Last weekend, I went to the University of Pittsburgh and visited some of my friends from my freshman year. See, I transferred to John Carroll at the beginning of my sophomore year (I am currently a junior), and hadn’t really been back a whole lot to visit all of my friends that I left behind at Pitt.
I had a great time, too. When I was back hanging out with them, it was as if I had never left. It was fun to be in the big-school setting again, to walk by $100+ million dollar basketball stadium and the awesome 42-floor Cathedral of Learning—two points of pride on the Pitt campus. For a moment, I was taken with legitimate nostalgia. I remember asking myself, for a moment, “why did I leave this place?” But, as soon as I found myself begging the question, I heard my friends start to discuss the courses that they were taking, and I immediately remembered why I made the switch.
Some of my friends were finishing up their core requirements, taking intro-level humanities courses with over one hundred students enrolled. A couple had classes that consisted of little more than a midterm and a final. Some had only been to select classes a couple of times this semester because the classroom is so large that nobody would notice their absence. None of them really had a whole lot to say about the clubs or activities that they were a part of. And, though my friends at Pitt are very bright, and will no doubt find success later on, I really forgot just how hands-off the learning experience at a massive institution like that can be in comparison to a school the size of John Carroll.
Granted, big schools offer some pretty cool things that smaller colleges cannot. The party scene and nightlife is crazier, the research facilities are massive, and they have elite post-graduate programs that frankly, I myself will be applying to in a year. However, as a freshman undergrad in a university of that size, I felt rather silenced. I had very little interaction with actual Ph.D. professors, as TA’s (who didn’t seem to want to deal with us) took over most of the teaching. It felt as if throughout all of their boasting about what their graduate researchers and professors had achieved they forgot about the entire reason that people like me were there in the first place—to get a quality undergraduate education from professors, from freshman to senior year.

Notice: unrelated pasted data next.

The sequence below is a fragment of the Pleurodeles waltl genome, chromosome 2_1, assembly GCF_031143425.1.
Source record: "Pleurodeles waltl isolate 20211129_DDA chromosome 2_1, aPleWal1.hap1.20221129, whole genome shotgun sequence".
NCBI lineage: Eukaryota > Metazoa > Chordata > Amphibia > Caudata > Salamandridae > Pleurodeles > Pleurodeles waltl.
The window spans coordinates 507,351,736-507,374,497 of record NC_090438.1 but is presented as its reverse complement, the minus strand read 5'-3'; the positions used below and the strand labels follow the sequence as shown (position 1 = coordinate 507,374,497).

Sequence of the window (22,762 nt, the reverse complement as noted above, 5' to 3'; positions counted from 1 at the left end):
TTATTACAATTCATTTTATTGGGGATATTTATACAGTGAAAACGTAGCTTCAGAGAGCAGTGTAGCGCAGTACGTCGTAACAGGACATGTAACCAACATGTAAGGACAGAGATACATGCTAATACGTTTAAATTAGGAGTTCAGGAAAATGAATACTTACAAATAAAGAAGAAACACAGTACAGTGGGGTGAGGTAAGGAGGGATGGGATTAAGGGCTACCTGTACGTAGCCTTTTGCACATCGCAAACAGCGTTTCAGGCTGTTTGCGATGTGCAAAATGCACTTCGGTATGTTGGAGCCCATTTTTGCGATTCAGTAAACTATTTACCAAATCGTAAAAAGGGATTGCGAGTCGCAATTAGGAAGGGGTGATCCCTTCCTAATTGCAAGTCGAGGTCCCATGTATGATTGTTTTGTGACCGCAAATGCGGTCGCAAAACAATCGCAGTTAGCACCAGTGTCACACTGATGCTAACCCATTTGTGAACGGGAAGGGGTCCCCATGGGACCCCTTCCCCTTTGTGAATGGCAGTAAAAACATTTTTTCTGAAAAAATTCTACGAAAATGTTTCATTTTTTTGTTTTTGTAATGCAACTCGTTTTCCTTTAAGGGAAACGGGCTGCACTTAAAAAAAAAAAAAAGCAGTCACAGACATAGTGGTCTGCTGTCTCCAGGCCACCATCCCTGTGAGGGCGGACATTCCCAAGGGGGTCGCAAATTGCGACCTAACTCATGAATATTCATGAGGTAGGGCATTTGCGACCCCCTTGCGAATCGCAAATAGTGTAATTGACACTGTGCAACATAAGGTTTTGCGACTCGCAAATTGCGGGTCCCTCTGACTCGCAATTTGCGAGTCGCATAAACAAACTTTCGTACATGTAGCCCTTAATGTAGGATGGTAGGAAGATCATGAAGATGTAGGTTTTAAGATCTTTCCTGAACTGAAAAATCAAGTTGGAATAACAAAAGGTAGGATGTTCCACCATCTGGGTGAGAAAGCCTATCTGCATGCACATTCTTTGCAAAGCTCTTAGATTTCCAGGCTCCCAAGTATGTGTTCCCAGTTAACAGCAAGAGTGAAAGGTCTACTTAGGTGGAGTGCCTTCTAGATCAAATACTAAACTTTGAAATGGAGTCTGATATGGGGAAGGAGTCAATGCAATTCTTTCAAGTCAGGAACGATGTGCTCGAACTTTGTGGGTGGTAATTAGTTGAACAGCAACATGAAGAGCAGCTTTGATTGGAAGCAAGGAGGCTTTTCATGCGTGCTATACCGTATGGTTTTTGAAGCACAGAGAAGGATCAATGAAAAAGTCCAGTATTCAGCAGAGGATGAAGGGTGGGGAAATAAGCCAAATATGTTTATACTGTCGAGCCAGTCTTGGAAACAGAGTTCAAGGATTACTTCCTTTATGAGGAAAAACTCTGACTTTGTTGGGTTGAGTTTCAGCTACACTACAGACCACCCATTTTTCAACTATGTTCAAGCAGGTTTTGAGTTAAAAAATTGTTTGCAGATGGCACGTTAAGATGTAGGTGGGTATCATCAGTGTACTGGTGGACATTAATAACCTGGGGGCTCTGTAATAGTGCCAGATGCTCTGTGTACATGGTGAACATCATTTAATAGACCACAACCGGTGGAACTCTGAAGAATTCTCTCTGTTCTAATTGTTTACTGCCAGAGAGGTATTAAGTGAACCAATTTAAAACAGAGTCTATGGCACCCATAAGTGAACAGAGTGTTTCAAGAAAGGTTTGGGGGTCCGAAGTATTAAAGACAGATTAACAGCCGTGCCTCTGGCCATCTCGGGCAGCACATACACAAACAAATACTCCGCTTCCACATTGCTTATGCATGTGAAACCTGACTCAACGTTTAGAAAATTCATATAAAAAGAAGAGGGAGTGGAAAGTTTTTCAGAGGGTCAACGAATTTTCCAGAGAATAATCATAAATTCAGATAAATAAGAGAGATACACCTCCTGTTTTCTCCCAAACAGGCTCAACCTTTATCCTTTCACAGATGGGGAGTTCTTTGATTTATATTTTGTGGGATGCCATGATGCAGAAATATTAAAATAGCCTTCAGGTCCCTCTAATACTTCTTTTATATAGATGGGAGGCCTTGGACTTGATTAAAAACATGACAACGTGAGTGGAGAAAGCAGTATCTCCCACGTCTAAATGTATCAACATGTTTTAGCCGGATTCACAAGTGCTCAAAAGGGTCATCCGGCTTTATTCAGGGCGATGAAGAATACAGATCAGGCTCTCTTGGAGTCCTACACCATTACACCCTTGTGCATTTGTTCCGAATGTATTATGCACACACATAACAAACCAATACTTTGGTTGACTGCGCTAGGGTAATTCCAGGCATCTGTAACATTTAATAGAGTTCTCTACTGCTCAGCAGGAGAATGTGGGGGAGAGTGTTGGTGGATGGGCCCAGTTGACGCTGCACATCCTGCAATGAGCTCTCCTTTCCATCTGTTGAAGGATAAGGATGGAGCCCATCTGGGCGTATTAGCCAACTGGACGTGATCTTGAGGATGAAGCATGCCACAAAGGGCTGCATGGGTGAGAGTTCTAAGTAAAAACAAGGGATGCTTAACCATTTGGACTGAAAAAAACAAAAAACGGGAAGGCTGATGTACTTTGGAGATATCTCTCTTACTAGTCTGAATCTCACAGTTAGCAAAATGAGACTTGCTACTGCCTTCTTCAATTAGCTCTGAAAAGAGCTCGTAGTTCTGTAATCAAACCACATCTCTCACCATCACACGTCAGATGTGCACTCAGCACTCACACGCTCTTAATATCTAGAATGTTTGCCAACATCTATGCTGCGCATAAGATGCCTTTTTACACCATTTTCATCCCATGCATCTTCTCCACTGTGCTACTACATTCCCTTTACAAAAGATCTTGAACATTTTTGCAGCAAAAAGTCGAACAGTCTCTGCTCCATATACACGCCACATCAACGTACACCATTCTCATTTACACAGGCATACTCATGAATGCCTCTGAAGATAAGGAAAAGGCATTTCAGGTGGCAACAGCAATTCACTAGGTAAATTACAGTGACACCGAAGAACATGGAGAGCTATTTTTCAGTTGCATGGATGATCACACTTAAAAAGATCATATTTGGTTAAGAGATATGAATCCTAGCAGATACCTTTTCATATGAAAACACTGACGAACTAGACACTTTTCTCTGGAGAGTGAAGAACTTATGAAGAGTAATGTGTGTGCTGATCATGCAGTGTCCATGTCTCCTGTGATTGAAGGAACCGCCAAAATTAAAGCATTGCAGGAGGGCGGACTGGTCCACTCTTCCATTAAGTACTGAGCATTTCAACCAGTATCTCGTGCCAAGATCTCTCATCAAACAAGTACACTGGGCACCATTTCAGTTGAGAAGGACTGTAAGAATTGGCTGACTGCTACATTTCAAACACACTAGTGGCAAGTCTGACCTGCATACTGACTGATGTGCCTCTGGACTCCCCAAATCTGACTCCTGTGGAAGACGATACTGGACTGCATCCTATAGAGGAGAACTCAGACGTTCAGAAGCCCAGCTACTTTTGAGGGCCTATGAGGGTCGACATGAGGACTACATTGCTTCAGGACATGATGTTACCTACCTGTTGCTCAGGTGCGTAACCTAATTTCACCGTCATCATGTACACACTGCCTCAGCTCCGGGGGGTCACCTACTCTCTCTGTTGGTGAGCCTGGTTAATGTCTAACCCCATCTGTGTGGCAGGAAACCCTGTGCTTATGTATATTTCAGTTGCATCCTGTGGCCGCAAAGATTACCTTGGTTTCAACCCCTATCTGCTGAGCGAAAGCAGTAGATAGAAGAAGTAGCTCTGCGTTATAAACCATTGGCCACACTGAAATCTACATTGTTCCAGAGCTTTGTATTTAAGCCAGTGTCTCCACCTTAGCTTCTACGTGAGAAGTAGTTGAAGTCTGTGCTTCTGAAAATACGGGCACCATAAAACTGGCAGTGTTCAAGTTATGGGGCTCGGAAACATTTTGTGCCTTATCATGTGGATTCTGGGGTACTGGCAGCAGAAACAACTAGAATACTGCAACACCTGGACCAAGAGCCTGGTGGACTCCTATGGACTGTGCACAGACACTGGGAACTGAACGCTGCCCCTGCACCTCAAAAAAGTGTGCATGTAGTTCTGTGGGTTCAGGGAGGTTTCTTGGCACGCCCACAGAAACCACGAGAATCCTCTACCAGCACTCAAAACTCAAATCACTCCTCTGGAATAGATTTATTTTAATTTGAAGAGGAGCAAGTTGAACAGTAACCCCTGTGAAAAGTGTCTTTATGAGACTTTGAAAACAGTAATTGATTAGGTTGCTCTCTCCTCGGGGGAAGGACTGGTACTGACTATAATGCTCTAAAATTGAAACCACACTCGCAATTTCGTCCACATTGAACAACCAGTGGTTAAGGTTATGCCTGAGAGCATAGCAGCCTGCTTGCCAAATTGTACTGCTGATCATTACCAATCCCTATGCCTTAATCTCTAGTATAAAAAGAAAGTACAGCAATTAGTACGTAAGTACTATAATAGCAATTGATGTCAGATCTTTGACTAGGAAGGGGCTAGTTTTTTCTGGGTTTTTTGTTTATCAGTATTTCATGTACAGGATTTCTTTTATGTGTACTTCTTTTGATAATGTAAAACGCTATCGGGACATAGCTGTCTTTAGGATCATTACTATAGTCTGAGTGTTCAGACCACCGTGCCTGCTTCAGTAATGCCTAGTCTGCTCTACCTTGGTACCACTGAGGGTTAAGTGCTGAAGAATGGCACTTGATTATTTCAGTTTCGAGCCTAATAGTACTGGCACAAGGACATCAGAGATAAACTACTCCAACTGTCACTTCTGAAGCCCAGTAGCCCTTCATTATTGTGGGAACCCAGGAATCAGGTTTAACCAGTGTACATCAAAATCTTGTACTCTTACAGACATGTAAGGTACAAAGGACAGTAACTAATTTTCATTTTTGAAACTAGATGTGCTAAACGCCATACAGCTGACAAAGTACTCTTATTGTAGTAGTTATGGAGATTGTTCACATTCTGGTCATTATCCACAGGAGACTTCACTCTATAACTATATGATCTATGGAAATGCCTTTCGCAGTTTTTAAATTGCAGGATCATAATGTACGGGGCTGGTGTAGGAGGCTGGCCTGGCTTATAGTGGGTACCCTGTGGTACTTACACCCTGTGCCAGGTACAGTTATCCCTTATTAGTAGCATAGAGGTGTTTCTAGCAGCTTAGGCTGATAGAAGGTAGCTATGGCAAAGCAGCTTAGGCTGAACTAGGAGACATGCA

A little over a year ago, I decided to change it up and try John Carroll. And it is not an easy process, to transfer and start anew at a different college. But every single day I am very happy that I did. Throughout my time at JCU, I have been able to go to France, Germany and Washington, D.C. for coursework. I have been encouraged to volunteer and better the greater Cleveland area. All of my classes have been engaging, personalized and discussion based (even the core courses). All of branches of the faculty and staff are helpful, welcoming, and quick to respond to any issue that arises. I have gotten to know all of my professors for the most part, and not once did it seem as if they had higher priorities than making sure we understood the material.
Don’t get me wrong; I have a lot of respect for Pitt and places like it. It is a great school that works for a lot of people—just not for me as an undergraduate. I love that I can go back there on the weekends and feel as if I have maintained my friendships and connections. But the best part about the weekend was being able to come back to a school where I feel as if I have much more of a place and an impact.
So, while I had a great time there this weekend, I left knowing that I had made the right decision in choosing to go to John Carroll. I will take professors who know my name and a school with a sense of community over home football games at Heinz Stadium any day.